When object oriented programming was first invented one of its main claims to be a better system of programming was inheritance.
It allowed you to reuse code in a way that was much better than copy and paste reuse because inheritance is a "live" connection between classes. For example, if you change the way the Point class is implemented those changes are inherited by the PointColor class. If you used copy and paste to create the PointColor class you would have to remember to edit it with the changes you made to Point.
Unfortunately over time programmers discovered that inheritance was a two edged sword. Any changes you make to Point propagate to PointColor and all of the classes that inherit from it or PointColor or any of its child classes. If this works then great. If it doesn't work then a change in the base class i.e. Point could stop derived classes working. As you can imagine the resulting bugs can be difficult to put right.
For this and many other reasons inheritance is not though of as the cure all it once was.
Today the motto is "prefer composition over inheritance". What this means is that you can often change your view slightly from IS A to HAS A. For example, PointColor IS A Point with a Color but you could also say PointColor HAS A Point and a Color. In this case you would create an instance of Point within the PointColor class - i.e. no inheritance. Creating objects that have other objects as properties is called composition or aggregation and it is a powerful but sometimes problematic technique.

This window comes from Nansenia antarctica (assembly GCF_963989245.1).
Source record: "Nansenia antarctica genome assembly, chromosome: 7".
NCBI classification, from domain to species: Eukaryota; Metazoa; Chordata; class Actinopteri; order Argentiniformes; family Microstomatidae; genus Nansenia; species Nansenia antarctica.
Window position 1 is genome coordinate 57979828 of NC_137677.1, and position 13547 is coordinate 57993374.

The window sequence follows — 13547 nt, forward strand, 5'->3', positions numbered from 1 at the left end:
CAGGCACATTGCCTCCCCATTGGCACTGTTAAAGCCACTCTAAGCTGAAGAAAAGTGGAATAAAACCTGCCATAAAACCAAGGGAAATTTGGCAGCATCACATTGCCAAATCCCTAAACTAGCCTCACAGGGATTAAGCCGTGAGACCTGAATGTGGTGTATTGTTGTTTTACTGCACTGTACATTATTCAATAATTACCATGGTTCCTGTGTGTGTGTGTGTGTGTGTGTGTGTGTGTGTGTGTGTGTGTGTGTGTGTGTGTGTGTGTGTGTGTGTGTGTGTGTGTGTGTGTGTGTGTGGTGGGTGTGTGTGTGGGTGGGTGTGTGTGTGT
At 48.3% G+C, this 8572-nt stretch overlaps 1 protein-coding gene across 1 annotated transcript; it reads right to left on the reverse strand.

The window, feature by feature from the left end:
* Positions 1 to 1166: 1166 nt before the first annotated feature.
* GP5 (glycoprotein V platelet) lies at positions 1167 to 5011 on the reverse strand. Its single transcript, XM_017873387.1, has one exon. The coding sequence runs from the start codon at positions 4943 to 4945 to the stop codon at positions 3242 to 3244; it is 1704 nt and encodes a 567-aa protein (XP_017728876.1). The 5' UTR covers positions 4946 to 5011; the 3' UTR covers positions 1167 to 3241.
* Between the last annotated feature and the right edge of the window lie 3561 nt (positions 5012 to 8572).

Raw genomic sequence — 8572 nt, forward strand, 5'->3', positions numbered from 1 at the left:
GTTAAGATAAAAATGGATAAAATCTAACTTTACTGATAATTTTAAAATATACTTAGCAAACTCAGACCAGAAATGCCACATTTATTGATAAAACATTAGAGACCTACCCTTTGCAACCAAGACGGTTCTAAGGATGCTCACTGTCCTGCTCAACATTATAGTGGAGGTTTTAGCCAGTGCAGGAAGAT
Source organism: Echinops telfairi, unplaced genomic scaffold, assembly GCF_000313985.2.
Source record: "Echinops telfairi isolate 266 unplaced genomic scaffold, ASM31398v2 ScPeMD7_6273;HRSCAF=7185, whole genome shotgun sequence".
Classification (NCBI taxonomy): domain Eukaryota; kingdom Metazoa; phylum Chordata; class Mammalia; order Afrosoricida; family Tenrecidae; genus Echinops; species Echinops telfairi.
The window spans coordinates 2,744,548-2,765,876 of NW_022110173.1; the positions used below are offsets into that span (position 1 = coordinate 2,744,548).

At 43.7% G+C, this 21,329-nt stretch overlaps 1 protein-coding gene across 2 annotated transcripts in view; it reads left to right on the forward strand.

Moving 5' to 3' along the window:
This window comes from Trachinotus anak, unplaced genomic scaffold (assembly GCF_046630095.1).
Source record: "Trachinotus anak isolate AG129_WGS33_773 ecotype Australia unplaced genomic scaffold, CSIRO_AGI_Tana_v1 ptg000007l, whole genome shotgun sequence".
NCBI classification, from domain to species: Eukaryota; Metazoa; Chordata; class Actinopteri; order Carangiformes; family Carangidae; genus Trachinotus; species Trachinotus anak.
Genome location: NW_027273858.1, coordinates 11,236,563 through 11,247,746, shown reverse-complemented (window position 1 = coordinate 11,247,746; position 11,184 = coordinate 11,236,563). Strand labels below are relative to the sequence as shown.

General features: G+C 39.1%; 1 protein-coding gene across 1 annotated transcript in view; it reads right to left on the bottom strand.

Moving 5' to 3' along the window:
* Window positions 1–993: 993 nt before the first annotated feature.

These are all advanced topics and we need to return to the theory of using classes and objects later. For the moment concentrate on the practice of creating and using them. Most of the time you will be writing programs that have very shallow class hierarchies i.e. each class inherits from just Object or perhaps one other class. It seems that inheritance is something that is better when used sparingly.
I guess the answer to the question "is inheritance bad?" is no, but it can be used in bad ways.
Objects sould keep their internal workings to themselves - they should encapsulate their workings. An object should offer the rest of the world a set of methods that allows the outside to work with it. For example, set and get methods rather than direct access to variables.
NetBeans will generate getters and setters for any variables you define in your class you select.
Constructors are used to initialize instances and they are called automatically when ever an instance is created.
You can overload a function by creating versions with different signatures - i.e. parameters. Which version of the function is called depends on the parameters you supply.
Object often have relationships which can be summed up by use fo the phrase "IS A". So a point with color IS A point but with some extra properties and methods.
A class A, the child or derived class, that inherits from class B the parent or base class, has all of the properties and methods of B.
You can add methods and properties to augment those inherited and you can override inherited methods with new methods.
NetBeans will automatically generate code that overrides any of the base classes methods for you.
You can call any base class methods using super.method().
You can call the base class' constructor within the child's constructor using super();
Inheritance was thought to be a cure all solution but today it is used with caution and only when there are clear benefits.